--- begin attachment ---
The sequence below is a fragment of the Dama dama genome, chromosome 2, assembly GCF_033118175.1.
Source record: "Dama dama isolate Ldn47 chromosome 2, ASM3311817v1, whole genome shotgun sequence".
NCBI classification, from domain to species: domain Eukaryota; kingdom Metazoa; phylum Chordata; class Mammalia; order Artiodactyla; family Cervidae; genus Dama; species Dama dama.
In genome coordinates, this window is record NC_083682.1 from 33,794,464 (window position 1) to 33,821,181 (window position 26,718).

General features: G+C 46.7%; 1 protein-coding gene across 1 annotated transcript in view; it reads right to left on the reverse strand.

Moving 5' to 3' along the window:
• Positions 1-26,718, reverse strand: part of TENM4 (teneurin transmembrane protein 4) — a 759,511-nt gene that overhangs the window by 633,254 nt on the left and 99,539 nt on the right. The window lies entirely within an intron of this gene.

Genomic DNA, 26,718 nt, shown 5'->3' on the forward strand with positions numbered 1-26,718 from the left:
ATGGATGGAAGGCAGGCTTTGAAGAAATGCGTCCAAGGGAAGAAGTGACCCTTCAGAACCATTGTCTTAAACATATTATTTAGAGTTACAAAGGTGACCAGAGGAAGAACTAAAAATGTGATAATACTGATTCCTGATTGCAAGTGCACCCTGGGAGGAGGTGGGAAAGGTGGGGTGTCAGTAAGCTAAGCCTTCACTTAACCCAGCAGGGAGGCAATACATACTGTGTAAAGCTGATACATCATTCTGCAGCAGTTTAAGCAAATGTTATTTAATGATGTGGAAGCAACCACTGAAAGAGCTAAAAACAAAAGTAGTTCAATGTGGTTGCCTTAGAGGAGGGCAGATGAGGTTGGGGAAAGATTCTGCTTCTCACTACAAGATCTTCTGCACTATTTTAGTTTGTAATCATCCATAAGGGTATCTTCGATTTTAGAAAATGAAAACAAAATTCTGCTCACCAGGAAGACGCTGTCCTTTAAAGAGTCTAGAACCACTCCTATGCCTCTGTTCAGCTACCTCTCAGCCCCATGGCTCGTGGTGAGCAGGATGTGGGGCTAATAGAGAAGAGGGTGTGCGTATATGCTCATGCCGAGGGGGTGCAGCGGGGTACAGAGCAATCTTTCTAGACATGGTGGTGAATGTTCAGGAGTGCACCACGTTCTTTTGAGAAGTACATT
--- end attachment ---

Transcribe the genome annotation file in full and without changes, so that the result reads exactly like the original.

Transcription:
The sequence below is a fragment of the Dama dama genome, chromosome 2, assembly GCF_033118175.1.
Source record: "Dama dama isolate Ldn47 chromosome 2, ASM3311817v1, whole genome shotgun sequence".
NCBI classification, from domain to species: domain Eukaryota; kingdom Metazoa; phylum Chordata; class Mammalia; order Artiodactyla; family Cervidae; genus Dama; species Dama dama.
In genome coordinates, this window is record NC_083682.1 from 33,794,464 (window position 1) to 33,821,181 (window position 26,718).

General features: G+C 46.7%; 1 protein-coding gene across 1 annotated transcript in view; it reads right to left on the reverse strand.

Moving 5' to 3' along the window:
• Positions 1-26,718, reverse strand: part of TENM4 (teneurin transmembrane protein 4) — a 759,511-nt gene that overhangs the window by 633,254 nt on the left and 99,539 nt on the right. The window lies entirely within an intron of this gene.

Genomic DNA, 26,718 nt, shown 5'->3' on the forward strand with positions numbered 1-26,718 from the left:
ATGGATGGAAGGCAGGCTTTGAAGAAATGCGTCCAAGGGAAGAAGTGACCCTTCAGAACCATTGTCTTAAACATATTATTTAGAGTTACAAAGGTGACCAGAGGAAGAACTAAAAATGTGATAATACTGATTCCTGATTGCAAGTGCACCCTGGGAGGAGGTGGGAAAGGTGGGGTGTCAGTAAGCTAAGCCTTCACTTAACCCAGCAGGGAGGCAATACATACTGTGTAAAGCTGATACATCATTCTGCAGCAGTTTAAGCAAATGTTATTTAATGATGTGGAAGCAACCACTGAAAGAGCTAAAAACAAAAGTAGTTCAATGTGGTTGCCTTAGAGGAGGGCAGATGAGGTTGGGGAAAGATTCTGCTTCTCACTACAAGATCTTCTGCACTATTTTAGTTTGTAATCATCCATAAGGGTATCTTCGATTTTAGAAAATGAAAACAAAATTCTGCTCACCAGGAAGACGCTGTCCTTTAAAGAGTCTAGAACCACTCCTATGCCTCTGTTCAGCTACCTCTCAGCCCCATGGCTCGTGGTGAGCAGGATGTGGGGCTAATAGAGAAGAGGGTGTGCGTATATGCTCATGCCGAGGGGGTGCAGCGGGGTACAGAGCAATCTTTCTAGACATGGTGGTGAATGTTCAGGAGTGCACCACGTTCTTTTGAGAAGTACATT